Mammoth (Pennsylvania State -- Schuster & Miller)
With the exception of the dinosaurs, few extinct creatures are as fascinating for humankind as the Woolly Mammoth.
Penn State University provides a fascinating portrait of the work of the two principal scientists engaged in sequencing the genome of the Woolly Mammoth. Aside from an interesting and diverting tale of discovery, Mammoth Achievement includes a series of engaging nuggets such as these three brief excerpts:
“‘This field of synthetic biology is unfolding as we speak,’ Schuster says. ‘We will be able to design entire organisms, and as a side product we will one day be able to synthesize the chromosomes of extinct animals. However—and here is my word of caution—at the moment when we are actually capable of doing this, the technology will have such profound impacts on human society that I don’t think we will have much interest in a folly like resurrecting a mammoth.’”
. . .
“Already, he and Miller have turned their attention to more recent cases of extinction, like the Tasmanian tiger, a wolf-like marsupial also known as the thylacine. ‘One of the things we want to see is what does a population look like 10 years before it goes extinct, or 20, or 30 years,’ explains Miller. “We can’t do that with the woolly mammoth, not at that resolution. But with the Tasmanian tiger, we know exactly when it went extinct: September 7, 1936. There are something like 700 known specimens of this animal. We can sequence all of them, and know when they were collected. We can really watch the endgame of a species.”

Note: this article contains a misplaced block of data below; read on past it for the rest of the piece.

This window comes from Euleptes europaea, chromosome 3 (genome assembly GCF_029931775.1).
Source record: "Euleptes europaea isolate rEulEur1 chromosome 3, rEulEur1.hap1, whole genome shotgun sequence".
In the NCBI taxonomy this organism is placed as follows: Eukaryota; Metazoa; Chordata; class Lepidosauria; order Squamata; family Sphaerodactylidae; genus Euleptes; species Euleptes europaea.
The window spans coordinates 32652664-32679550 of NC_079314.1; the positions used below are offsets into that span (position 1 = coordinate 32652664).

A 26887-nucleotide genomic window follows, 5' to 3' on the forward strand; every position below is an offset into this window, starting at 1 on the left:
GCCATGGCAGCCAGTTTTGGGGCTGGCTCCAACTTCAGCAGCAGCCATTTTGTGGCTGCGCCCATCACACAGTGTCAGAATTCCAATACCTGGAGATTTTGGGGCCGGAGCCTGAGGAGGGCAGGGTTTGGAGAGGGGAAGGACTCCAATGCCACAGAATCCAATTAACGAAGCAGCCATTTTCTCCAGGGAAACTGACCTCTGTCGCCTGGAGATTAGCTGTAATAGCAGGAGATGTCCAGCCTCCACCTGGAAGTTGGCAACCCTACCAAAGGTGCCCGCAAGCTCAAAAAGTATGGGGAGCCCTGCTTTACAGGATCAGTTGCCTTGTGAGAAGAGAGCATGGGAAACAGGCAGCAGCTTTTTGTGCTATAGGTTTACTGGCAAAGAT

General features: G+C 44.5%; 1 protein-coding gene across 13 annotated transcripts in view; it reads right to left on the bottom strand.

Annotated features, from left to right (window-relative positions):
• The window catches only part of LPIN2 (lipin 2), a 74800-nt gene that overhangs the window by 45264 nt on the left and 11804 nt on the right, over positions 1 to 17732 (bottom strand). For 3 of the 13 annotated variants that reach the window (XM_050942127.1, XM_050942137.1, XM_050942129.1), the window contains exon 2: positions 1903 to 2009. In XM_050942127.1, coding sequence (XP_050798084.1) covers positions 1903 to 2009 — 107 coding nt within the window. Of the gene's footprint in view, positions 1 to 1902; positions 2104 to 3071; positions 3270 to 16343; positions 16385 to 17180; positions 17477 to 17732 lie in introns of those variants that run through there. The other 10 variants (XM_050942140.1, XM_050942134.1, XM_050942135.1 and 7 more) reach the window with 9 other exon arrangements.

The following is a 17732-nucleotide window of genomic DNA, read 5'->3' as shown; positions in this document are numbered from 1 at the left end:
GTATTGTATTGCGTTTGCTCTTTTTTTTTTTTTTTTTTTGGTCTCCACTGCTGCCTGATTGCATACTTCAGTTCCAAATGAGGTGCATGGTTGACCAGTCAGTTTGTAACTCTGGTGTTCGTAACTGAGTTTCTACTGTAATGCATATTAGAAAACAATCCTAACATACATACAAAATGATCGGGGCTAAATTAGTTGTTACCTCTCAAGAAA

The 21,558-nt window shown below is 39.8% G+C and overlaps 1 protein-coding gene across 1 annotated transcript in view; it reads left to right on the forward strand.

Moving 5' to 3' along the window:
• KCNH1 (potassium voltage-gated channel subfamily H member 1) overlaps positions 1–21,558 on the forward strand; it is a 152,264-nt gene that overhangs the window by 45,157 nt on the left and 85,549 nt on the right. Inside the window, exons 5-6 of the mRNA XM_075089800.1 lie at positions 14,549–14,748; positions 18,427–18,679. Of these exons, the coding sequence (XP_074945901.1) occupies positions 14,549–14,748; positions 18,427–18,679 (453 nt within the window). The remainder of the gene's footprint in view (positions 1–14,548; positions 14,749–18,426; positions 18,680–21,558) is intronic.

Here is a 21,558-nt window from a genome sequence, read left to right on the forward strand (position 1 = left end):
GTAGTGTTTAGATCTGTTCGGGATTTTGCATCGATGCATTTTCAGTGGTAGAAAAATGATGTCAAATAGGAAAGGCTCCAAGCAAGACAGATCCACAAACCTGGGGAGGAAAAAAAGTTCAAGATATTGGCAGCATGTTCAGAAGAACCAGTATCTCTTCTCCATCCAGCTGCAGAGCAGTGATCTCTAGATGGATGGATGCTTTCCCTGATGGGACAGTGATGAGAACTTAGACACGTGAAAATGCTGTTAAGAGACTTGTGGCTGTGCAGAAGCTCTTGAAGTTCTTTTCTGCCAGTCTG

. . .
“Understanding the genetic underpinnings of past extinction events, he and Miller argue, may be crucial for protecting other potentially threatened species, including, perhaps, even our own. ‘What makes us so sure that we cannot go extinct?’ Schuster asks. ‘We are so happily messing around, even actively contributing to a change in our environment, believing that we are untouchable. By reconstructing the biological history of the last 10,000 years—the big change that has happened since the last Ice Age—we may find a message stored in the fossil record that is very important for our future.’”
For the original Penn State release on the mammoth genome sequencing from November 2008, see Scientists Sequence Woolly-Mammoth Genome.
For more on the Mammoth Genome Project, see the aptly entitled Mammoth Genome Project. You may also be interested in exploring this fascinating Google Earth map of Mammoth Discovery Sites, or perusing the brief comment and photos on the Mammoths and Human Society page.
Mammoth Skeleton (Carnegie Museum of Natural History)
Columbian Mammoth skeleton (University of California Museum of Paleontology)
Mammoth figurine from the Swabian Jura plateau, dated approximately 35,000 years ago (Tuebingen University)
Mammoth Cave Painting (Roufignac, France)